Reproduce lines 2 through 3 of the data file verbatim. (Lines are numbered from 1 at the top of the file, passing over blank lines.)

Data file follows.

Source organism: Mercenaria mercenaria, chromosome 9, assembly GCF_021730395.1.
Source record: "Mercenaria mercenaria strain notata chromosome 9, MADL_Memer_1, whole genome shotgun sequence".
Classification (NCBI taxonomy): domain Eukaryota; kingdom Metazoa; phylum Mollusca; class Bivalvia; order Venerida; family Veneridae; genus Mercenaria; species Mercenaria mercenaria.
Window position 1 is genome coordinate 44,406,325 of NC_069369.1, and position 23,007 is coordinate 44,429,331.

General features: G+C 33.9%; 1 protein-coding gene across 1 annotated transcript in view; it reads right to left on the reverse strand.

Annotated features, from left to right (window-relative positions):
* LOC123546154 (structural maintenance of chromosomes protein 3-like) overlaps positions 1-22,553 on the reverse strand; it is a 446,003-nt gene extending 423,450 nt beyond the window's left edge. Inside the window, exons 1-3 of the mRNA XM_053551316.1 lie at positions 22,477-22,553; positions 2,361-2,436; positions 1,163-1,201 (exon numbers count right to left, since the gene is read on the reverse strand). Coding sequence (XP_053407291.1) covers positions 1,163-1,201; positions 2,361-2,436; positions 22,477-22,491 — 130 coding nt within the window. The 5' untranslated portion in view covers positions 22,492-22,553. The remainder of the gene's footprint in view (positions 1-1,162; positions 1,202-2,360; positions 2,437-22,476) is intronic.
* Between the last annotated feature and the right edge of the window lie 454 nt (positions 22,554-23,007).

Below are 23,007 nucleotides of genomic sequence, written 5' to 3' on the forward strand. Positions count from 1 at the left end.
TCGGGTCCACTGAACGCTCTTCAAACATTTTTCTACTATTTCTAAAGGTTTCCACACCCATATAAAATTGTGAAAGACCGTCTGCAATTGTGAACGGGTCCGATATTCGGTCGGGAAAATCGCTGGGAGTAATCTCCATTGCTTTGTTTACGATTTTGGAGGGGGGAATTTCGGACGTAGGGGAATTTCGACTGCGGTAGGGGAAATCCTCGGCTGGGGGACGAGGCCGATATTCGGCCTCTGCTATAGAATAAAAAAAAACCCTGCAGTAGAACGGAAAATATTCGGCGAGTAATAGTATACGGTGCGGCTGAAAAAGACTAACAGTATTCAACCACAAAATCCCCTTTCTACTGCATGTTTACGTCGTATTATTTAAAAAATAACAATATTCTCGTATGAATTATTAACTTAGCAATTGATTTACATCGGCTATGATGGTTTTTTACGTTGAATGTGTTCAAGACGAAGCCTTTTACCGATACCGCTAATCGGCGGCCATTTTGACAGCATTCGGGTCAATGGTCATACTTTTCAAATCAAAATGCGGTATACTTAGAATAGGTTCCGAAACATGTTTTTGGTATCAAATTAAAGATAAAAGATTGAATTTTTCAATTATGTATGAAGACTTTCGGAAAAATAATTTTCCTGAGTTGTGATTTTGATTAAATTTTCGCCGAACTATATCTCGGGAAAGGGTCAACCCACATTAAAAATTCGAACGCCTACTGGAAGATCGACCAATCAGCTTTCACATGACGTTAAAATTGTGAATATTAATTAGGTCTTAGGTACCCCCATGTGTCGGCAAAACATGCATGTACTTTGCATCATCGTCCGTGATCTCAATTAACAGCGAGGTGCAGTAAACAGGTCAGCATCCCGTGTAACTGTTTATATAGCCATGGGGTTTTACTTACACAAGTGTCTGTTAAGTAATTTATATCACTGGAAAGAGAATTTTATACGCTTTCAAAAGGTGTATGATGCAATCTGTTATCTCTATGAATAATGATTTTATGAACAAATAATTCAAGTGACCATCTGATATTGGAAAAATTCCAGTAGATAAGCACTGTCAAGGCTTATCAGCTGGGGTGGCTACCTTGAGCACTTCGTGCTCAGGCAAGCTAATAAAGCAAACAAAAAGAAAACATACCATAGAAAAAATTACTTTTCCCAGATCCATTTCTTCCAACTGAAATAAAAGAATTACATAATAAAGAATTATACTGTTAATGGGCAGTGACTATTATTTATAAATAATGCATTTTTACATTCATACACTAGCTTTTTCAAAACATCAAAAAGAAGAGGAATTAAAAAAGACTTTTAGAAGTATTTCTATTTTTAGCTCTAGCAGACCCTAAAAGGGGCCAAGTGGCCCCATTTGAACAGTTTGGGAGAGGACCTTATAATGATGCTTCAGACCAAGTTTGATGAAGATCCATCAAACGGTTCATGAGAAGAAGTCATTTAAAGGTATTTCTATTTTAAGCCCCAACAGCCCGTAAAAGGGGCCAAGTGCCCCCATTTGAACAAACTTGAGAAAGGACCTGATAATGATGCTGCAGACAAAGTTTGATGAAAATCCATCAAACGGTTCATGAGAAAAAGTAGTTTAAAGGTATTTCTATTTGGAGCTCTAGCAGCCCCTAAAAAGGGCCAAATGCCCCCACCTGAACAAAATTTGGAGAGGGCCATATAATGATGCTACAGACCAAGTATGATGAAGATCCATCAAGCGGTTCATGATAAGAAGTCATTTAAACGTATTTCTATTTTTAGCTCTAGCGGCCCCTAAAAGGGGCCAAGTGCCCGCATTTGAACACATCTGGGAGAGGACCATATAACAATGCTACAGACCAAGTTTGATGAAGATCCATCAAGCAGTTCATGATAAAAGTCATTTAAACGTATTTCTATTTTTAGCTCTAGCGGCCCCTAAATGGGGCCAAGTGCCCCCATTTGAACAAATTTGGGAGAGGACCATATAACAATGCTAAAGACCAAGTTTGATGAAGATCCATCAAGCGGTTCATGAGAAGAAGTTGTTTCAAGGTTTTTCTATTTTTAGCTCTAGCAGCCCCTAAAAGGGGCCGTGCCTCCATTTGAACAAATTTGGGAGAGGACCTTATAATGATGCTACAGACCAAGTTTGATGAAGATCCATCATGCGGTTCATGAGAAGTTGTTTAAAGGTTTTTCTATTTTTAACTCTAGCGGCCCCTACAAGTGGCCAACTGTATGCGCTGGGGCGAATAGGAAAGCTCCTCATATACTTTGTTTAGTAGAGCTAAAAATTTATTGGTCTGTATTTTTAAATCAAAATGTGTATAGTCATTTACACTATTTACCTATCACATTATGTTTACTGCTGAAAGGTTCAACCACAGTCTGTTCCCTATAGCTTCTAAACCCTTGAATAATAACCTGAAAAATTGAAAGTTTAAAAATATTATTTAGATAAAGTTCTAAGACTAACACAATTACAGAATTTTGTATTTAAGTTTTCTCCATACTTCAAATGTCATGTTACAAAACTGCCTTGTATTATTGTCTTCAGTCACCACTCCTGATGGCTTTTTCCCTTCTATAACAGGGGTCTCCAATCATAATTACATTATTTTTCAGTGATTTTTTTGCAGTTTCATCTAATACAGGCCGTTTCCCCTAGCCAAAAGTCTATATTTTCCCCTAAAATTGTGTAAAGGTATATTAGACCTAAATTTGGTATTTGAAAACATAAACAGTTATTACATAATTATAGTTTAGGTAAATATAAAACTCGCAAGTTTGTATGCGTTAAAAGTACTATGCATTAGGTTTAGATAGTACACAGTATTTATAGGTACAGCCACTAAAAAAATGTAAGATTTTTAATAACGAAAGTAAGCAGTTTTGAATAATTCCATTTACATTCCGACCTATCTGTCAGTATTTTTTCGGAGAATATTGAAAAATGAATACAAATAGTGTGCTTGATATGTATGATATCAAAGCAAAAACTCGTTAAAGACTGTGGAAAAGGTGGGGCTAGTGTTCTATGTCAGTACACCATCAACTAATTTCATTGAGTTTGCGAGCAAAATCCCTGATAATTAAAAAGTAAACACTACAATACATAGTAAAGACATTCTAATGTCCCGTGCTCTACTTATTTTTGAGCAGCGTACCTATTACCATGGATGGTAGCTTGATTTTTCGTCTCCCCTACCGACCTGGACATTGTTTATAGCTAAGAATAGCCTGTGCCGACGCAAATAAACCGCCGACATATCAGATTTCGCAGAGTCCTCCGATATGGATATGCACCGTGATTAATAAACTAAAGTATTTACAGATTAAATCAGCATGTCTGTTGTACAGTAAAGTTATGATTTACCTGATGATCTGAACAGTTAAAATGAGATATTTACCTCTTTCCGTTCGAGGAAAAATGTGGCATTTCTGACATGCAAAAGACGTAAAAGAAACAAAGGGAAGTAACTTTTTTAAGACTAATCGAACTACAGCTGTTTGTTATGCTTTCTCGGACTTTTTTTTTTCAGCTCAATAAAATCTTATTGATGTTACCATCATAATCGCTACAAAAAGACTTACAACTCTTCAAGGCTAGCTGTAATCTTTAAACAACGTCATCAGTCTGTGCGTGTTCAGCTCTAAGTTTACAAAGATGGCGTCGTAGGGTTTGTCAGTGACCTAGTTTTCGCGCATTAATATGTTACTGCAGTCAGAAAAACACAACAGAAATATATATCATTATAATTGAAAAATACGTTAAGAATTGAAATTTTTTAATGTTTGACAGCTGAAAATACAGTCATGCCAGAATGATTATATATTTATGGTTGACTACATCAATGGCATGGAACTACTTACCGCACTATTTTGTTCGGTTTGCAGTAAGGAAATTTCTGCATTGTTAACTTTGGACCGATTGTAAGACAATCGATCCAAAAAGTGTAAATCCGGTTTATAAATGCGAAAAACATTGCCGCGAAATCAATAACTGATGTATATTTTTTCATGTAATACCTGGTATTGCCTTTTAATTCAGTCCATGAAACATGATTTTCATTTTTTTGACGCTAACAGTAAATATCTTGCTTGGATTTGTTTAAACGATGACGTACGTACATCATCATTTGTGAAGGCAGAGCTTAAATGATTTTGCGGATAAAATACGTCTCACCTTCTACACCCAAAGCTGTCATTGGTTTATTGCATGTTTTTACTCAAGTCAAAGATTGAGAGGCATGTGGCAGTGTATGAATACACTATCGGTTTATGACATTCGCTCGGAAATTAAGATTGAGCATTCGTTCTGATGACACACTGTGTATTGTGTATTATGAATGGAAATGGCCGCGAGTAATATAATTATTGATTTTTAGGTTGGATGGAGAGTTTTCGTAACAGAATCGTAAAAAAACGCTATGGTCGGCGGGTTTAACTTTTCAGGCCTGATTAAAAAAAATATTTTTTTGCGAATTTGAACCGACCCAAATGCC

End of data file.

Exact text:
Source record: "Mercenaria mercenaria strain notata chromosome 9, MADL_Memer_1, whole genome shotgun sequence".
Classification (NCBI taxonomy): domain Eukaryota; kingdom Metazoa; phylum Mollusca; class Bivalvia; order Venerida; family Veneridae; genus Mercenaria; species Mercenaria mercenaria.